More than Meets the Eye: John the Baptist

By Edward Sri 

Dr. Edward Sri is professor of theology and Scripture and Vice President of Mission at the Augustine Institute, Vice President of Formation of FOCUS, and a St. Paul Center Fellow. He is the author of numerous books on Catholic theology and Scripture study.

The first time I visited the Jordan River—the place where John the Baptist began his ministry—I couldn’t help but think that this prophet could have chosen a much better place to launch his career of preparing the Jewish people for the Messiah.  

The Jordan River flows through a barren wilderness into the lowest point on the entire face of the earth, some 1,200 feet below sea level. To get there, the crowds would have to trek several hours down through the rugged desert terrain with the hot, piercing sun relentlessly beating down on their backs. Who would want to go all the way down there to hear John the Baptist? It seems that the capital city of Jerusalem would have been a much better site for attracting listeners. Or maybe the densely populated region of Galilee. But the empty wilderness and the Jordan River basin?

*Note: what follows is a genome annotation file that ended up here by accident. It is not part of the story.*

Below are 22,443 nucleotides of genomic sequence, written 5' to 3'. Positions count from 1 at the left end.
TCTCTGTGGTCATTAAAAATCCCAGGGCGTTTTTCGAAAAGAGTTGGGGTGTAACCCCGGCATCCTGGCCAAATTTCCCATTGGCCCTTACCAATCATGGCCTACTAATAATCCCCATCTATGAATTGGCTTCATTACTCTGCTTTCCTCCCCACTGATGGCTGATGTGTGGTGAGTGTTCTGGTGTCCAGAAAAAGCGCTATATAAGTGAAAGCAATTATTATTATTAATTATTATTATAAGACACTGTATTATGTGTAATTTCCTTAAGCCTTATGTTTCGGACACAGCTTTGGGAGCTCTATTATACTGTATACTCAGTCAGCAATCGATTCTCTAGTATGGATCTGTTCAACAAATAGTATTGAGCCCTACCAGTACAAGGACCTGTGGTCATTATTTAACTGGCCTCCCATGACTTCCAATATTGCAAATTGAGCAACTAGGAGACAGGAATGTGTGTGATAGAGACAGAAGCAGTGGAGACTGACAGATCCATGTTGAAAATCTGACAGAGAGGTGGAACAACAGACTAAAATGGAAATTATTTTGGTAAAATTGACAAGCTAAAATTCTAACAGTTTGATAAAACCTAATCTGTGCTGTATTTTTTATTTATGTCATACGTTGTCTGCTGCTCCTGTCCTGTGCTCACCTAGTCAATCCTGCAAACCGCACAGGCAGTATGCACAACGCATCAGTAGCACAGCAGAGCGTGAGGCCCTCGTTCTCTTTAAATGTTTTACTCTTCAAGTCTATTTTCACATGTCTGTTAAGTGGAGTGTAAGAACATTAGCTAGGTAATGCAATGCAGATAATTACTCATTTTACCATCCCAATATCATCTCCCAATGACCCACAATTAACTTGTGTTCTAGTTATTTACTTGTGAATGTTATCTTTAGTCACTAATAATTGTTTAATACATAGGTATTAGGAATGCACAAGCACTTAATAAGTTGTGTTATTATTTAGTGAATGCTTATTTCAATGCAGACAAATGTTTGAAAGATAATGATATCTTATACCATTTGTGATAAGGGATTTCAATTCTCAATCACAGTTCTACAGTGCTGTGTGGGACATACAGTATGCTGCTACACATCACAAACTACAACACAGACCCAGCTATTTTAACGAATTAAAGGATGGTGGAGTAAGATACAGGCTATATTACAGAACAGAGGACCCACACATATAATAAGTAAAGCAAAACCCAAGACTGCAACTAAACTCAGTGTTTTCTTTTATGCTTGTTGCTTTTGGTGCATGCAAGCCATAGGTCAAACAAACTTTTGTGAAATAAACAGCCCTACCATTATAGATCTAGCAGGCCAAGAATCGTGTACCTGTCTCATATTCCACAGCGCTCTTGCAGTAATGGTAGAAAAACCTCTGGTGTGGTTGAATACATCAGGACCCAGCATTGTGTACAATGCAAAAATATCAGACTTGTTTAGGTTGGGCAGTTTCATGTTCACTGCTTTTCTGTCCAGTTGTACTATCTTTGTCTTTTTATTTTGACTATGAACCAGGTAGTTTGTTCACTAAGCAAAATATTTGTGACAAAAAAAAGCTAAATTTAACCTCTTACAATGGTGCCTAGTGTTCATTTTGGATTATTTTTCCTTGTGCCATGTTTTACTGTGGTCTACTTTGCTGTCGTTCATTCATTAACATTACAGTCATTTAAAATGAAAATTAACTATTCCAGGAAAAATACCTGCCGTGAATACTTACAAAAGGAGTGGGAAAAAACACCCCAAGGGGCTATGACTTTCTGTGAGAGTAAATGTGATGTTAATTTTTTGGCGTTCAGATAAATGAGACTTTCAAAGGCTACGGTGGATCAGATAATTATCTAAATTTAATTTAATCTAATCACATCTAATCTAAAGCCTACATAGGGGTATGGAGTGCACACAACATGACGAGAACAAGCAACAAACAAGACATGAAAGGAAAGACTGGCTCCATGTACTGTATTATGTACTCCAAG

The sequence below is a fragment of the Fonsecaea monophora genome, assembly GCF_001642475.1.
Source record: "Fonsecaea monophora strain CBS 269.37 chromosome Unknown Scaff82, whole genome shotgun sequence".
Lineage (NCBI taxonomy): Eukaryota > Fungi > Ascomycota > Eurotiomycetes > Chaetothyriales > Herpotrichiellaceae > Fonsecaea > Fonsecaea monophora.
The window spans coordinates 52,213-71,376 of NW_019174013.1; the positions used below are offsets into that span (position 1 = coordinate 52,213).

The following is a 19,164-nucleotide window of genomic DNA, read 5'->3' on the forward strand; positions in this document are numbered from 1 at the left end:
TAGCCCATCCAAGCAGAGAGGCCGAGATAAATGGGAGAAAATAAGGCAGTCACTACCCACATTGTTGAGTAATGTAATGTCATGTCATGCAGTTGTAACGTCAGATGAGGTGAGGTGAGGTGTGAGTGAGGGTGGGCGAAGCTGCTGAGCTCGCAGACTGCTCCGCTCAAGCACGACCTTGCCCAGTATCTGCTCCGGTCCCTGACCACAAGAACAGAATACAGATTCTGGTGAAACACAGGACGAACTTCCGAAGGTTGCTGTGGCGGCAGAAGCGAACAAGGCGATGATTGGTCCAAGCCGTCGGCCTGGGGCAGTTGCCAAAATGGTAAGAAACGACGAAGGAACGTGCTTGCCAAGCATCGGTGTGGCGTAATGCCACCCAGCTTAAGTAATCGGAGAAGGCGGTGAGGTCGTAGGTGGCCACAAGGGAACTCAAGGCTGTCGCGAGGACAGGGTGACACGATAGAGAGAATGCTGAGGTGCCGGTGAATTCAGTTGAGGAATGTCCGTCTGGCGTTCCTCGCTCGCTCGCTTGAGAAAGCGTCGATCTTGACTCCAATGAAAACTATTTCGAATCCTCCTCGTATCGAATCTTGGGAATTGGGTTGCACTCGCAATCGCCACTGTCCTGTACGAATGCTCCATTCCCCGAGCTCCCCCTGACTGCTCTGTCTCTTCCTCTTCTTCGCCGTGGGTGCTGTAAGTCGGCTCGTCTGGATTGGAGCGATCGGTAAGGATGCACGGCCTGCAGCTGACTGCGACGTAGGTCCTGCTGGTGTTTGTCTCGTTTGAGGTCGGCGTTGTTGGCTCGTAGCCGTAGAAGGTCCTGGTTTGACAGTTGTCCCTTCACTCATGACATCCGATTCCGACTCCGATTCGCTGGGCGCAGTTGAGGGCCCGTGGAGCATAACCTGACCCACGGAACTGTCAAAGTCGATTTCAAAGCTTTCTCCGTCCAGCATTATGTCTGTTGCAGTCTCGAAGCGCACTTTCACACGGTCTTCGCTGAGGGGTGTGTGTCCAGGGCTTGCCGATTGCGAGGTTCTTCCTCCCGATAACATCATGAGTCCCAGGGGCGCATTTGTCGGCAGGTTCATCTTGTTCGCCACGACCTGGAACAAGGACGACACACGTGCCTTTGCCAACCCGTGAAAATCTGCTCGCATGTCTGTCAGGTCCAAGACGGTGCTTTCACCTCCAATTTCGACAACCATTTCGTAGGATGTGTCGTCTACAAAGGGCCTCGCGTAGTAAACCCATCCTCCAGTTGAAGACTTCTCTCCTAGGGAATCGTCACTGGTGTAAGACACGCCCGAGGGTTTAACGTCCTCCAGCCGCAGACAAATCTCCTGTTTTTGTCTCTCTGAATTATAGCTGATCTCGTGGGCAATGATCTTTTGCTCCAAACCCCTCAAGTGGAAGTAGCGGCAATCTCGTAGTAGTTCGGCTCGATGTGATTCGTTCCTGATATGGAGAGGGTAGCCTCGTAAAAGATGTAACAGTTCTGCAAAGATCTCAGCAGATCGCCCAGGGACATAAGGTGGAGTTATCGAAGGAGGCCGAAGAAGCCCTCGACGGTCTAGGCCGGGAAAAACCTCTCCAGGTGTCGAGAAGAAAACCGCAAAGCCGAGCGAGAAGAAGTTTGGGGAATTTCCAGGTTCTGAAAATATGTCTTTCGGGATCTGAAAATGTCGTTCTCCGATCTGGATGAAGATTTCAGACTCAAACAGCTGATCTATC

Yet, for the ancient Jews, the Jordan River valley was much more than a desolate wilderness. It was the very place where they expected God to do great things for Israel again. And this makes all the difference for understanding the mission of John the Baptist and his fateful encounter with Jesus at that river.  

The Jews knew that great things happened at the Jordan River. This is the place where the prophet Elisha cured Naaman, servant of the King of Syria (2 Kings 5:1-14). This is where the prophet Elijah was taken up into heaven in a fiery chariot (2 Kings 2:1-10). But most of all, this river would bring to mind the most important event in Israel’s history—the Exodus. To this day, Jews annually recall the story of the Exodus, retelling how God freed the Israelites from slavery in Egypt, led them through the Red Sea, and guided them in the desert for forty years. The climax of this drama comes when Joshua led the Israelites through the Jordan River and into the land God had promised them. It was then that Israel began its life anew as a nation in the land of Canaan.